Image Performance, Conclusion
The sample photographs were shot with the Panasonic GM1. The originals have not been post-processed, are saved in AdobeRGB, and are copyright to SPH Magazines. They are provided for your reference only and we ask that you do not reproduce them elsewhere. Click for full-resolution images.
Image quality is virtually identical to the Lumix GX7, which is to say very good. It is a tad noisier than the GX7 at higher ISO levels from ISO 3200 onwards, but nothing you’d spot unless you zoomed in close, meaning you can shoot up to that setting and still get reasonably good, clean results.
Auto-focus performance is fast and accurate in most situations, but if you need to shift AF points you can do so easily by tapping the screen. The best thing about having an interchangeable lens camera is that you can swap out the lens for different looks, and the Micro Four Thirds standard has the richest collection of native lenses available for mirrorless cameras.
While the GM1’s small size makes it impractical to mount bigger lenses like Panasonic’s 35-100mm f/2.8, there are a variety of small lenses like the Panasonic 20mm f/1.7 pancake and the Olympus 45mm f/1.8 which fit well with the GM1.
The Panasonic Lumix GM1 ticks a lot of the right boxes. Small body, large sensor. Check. Beautifully designed. Check. Easy to use touchscreen interface. Check. Competitive price. Check. It works great as both a camera for someone who wants a compact camera and for someone who already owns a Micro Four Thirds camera looking for a secondary body. Its AF speed and accuracy, coupled with its high quality images and responsive touch-screen are its highlights.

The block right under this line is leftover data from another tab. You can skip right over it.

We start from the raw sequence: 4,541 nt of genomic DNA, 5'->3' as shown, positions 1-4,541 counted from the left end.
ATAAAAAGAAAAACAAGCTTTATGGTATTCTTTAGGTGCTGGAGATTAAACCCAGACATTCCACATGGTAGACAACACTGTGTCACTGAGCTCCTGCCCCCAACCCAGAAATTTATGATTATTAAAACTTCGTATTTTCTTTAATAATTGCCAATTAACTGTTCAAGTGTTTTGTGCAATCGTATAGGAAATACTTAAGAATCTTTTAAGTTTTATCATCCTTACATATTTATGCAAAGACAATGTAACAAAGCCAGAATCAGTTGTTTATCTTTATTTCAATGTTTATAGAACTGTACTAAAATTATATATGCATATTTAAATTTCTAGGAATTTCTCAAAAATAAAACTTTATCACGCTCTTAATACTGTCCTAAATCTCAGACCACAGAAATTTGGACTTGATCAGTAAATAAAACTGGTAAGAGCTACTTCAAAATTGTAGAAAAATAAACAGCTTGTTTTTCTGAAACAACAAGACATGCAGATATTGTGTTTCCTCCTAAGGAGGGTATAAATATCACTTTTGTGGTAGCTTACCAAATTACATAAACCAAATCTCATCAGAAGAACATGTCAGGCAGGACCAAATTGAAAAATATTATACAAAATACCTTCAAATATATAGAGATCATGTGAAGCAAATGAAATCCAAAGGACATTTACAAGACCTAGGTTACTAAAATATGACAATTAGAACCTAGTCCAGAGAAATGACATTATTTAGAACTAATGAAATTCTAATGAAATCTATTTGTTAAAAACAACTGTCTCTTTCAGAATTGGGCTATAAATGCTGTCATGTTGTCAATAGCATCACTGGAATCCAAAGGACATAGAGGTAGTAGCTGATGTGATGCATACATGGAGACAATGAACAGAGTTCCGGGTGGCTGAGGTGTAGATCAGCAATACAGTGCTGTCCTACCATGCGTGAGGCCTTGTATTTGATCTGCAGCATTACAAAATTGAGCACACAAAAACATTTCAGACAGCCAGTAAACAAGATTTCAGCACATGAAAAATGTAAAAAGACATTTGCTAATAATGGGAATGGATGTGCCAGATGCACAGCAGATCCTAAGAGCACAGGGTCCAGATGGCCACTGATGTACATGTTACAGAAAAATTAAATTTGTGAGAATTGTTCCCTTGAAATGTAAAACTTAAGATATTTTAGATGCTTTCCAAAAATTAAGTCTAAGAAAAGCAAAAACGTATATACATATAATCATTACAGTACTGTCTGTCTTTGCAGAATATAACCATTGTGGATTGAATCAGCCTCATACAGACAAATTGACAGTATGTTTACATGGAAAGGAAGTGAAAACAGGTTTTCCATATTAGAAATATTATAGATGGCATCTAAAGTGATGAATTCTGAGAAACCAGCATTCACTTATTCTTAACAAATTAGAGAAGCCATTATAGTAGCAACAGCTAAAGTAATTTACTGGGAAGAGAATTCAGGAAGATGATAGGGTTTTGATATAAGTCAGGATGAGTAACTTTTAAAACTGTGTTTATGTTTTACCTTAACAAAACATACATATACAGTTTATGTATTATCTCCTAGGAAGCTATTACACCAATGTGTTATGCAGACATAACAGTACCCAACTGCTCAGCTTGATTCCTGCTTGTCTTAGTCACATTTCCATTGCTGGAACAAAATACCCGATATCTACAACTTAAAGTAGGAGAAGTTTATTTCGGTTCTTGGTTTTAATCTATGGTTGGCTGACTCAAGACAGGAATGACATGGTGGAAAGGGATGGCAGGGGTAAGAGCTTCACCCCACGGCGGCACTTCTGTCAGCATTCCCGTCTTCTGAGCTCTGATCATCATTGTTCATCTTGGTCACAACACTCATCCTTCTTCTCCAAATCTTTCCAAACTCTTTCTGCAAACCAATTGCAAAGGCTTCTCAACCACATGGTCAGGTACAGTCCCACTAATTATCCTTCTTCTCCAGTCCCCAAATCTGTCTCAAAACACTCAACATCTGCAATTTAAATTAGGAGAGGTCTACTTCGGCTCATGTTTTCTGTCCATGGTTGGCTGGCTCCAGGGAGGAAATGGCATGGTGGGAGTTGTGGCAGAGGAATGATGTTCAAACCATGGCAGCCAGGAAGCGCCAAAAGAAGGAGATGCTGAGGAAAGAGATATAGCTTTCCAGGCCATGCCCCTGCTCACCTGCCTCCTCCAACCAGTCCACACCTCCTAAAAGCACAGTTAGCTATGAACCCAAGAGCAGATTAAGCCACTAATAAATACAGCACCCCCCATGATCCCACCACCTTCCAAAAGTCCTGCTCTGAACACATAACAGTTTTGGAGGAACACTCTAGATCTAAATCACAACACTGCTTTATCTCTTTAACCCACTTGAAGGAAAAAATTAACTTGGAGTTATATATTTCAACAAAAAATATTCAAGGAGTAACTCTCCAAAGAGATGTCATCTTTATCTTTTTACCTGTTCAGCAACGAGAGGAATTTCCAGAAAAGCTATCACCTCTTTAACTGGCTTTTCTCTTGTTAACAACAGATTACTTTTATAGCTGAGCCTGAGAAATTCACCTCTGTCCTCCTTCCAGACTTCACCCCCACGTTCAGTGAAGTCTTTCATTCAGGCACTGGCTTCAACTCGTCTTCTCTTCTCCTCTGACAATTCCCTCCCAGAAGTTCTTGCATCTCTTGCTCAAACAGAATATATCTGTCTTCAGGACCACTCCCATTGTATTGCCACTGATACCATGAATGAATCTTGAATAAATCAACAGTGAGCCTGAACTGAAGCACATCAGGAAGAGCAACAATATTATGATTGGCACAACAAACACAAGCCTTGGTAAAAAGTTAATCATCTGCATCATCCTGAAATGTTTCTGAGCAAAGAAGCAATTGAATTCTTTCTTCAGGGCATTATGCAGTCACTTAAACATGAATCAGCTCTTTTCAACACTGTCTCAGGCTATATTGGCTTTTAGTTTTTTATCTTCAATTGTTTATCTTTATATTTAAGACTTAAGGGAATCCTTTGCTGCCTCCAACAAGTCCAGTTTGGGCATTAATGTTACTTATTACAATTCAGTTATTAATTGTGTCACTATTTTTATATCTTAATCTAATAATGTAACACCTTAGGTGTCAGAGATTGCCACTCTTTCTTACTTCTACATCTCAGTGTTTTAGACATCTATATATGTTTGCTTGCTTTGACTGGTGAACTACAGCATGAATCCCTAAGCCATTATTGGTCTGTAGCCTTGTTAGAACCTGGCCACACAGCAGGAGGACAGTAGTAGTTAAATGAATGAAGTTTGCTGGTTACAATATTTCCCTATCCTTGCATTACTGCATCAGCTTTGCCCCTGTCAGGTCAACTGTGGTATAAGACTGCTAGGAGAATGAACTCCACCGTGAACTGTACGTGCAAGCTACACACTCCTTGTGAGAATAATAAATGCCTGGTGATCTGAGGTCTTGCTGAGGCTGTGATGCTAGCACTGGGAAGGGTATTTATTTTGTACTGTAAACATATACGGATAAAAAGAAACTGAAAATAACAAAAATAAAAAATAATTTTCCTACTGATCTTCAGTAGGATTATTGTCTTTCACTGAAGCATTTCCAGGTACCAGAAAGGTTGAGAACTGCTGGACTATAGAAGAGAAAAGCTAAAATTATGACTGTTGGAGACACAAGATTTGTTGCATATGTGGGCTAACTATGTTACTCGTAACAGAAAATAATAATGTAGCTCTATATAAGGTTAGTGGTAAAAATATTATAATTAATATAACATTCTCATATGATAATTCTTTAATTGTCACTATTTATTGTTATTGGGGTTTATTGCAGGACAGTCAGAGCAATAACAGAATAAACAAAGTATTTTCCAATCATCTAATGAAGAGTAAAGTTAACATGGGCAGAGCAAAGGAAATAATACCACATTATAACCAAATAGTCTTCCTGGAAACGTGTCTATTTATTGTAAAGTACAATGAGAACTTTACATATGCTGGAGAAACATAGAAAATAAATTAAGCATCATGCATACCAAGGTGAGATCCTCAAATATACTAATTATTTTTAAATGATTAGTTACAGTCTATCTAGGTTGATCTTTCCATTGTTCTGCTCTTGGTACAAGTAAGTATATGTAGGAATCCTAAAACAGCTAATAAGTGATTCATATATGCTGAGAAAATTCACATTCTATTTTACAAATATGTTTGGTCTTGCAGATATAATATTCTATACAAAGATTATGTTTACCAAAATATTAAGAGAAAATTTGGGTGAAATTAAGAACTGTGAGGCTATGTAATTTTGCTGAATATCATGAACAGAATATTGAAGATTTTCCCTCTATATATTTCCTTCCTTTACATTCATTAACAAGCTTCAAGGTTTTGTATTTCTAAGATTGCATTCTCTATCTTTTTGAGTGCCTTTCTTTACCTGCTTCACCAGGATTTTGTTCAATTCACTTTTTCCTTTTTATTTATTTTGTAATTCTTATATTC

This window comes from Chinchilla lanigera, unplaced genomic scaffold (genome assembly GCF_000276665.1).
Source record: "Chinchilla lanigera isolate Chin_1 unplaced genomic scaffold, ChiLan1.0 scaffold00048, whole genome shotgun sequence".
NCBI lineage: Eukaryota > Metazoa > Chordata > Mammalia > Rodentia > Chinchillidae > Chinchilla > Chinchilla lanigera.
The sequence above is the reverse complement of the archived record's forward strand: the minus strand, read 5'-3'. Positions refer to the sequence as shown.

However, there are some caveats. The short 220-230 shot battery life is not enough for one intensive day of shooting. If you’re going to get this camera, you really should get an extra battery. Some might find the grip too small and slippery, in which case you’d need to shell out extra for the optional grip.
Lastly, the kit lens has a short 2.6x optical zoom, but keep in mind that most entry-level DSLR cameras come with a 18-55mm kit lens which offers 3x optical zoom. If you want a performance compact camera with a longer zoom range, you’re better off looking at the Sony RX100 II (3.6x), the Panasonic Lumix LX7 (3.8x) or the Canon PowerShot S120 (5x). None of them will let you swap out the lens for a gorgeous wide aperture prime though, and none of them will give you the image quality possible with a larger sensor.
In the end, would I recommend the GM1? Despite its shortcomings, the GM1 presents solid performance in a convenient size at a competitive price, so the answer is a yes.